What are the differences between different, divergent, disparate and distinct?

  • 3
    Hi, kapil. Can you clarify what your specific question is? Any dictionary can define those words for you, and it would help if you could give some indication of what in particular you find confusing. – JSBձոգչ Jul 28 '11 at 16:26
  • well there is a very fine difference between the meanings of words,although they sound altogether the same..but when it comes to usage i find it difficult to decide that which and where to use... – kapil mathur Jul 28 '11 at 16:46
  • The ______ regions of Spain all have unique cultures, but the _______ views within each region make the issue of an acceptable common language of instruction an even more contentious on a)different,discrete b)distinct,disparate c)divergent,distinct d)different,competing Now tell me what ur answer would be??? – kapil mathur Jul 28 '11 at 16:52
  • 1
    Voting to reopen. Dictionaries do not ordinarily give clear information about the precise differences (if any) between words with closely-related meaning. I believe EL&U can and should help to plug that gap in at least some cases, this being one of them. – FumbleFingers Jul 28 '11 at 23:04
  • 1
    @simchona: Many if not most questions on EL&U could be called "exercises" if you look at them that way. I'd be interested to see the most succinct answer possible for this Q. Which I do not think is trivial, nor easily answered from a dictionary alone. Apparently my vote to reopen "expired", but I can still vote again. – FumbleFingers Aug 3 '11 at 2:51

Different is the broadest and most vague expression of difference, but generally it means a difference of a quality of two or more things. "They were of different __"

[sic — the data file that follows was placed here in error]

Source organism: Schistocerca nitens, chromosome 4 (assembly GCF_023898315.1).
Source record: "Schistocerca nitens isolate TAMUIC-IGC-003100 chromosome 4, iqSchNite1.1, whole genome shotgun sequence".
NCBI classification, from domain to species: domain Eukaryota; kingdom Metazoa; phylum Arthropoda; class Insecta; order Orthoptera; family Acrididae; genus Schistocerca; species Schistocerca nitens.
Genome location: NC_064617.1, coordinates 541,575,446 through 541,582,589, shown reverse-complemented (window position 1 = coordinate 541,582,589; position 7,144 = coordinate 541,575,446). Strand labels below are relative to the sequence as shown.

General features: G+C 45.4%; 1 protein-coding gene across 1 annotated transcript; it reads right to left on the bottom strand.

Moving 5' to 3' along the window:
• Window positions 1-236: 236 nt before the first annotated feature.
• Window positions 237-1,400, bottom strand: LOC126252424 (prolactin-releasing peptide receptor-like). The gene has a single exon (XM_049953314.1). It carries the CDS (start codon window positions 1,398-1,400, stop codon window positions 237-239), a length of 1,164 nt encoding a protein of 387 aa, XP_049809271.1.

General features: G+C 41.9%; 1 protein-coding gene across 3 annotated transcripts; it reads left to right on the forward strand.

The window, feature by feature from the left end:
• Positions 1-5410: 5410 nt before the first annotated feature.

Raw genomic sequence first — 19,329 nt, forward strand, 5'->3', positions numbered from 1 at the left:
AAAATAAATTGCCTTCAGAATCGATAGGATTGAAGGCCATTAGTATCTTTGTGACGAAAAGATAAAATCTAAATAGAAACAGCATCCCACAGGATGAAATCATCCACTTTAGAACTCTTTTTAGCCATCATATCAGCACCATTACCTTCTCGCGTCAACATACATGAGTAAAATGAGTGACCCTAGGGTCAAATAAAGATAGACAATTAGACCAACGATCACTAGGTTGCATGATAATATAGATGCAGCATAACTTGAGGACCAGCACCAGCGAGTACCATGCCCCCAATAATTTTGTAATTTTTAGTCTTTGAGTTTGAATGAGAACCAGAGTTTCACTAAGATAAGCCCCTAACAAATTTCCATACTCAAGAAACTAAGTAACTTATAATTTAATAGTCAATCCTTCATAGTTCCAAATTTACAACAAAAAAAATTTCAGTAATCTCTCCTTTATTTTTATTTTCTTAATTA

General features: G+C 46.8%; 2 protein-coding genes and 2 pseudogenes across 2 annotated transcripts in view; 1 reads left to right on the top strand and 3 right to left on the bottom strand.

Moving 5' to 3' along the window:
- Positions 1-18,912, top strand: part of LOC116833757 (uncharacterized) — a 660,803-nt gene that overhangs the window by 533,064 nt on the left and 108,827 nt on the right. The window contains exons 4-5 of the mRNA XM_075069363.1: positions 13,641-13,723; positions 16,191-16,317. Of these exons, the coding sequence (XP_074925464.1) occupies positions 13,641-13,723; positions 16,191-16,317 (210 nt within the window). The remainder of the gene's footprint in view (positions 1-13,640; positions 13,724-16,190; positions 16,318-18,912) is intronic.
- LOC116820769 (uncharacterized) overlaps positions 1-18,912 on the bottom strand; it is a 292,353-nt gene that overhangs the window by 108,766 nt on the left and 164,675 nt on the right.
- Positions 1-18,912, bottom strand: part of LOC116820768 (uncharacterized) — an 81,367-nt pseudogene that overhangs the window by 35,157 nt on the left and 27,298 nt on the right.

Divergent suggests two things which are "moving" but apart from each other. "They had divergent philosophies on the importance of the State."

Disparate tends to suggest quite a wide gap. Often in the context of things scattered, or quite far apart. Incomparable. "They had disparate views on the necessity of cinema."

Distinct merely indicates that two qualities or objects are not the same. They may be "similar, but distinct" or they may be "quite distinct" (i.e. you'd have to be a moron to not notice the difference).

Each has a correct usage. When in doubt go for "difference". It covers most of the ground and there's no point in using a big word if you have to ask about it.

  • 2
    +1 for "there's no point in using a big word if you have to ask about it." True, and Lol! – Kris Jan 13 '12 at 11:14
  • I like the definition for "disparate" given by dictionary.reference.com: "distinct in kind; essentially different". – Tom Barron Sep 29 '15 at 13:47
  • @TomBarron, Doesn't <disparate> means <dissimilar>? vocabulary.com/dictionary/disparate – Pacerier Jul 9 '17 at 12:12
  • @Pacerier, they are similar, but <disparate> implies more difference to me than <dissimilar> does. Apples and oranges are dissimilar (but both are fruit). Old clothes, rotting food, and missing relatives are disparate -- they are different categories of things. The two words may have different connotations to other people. – Tom Barron Jul 12 '17 at 22:42

Your Answer

By clicking “Post Your Answer”, you agree to our terms of service, privacy policy and cookie policy

Not the answer you're looking for? Browse other questions tagged or ask your own question.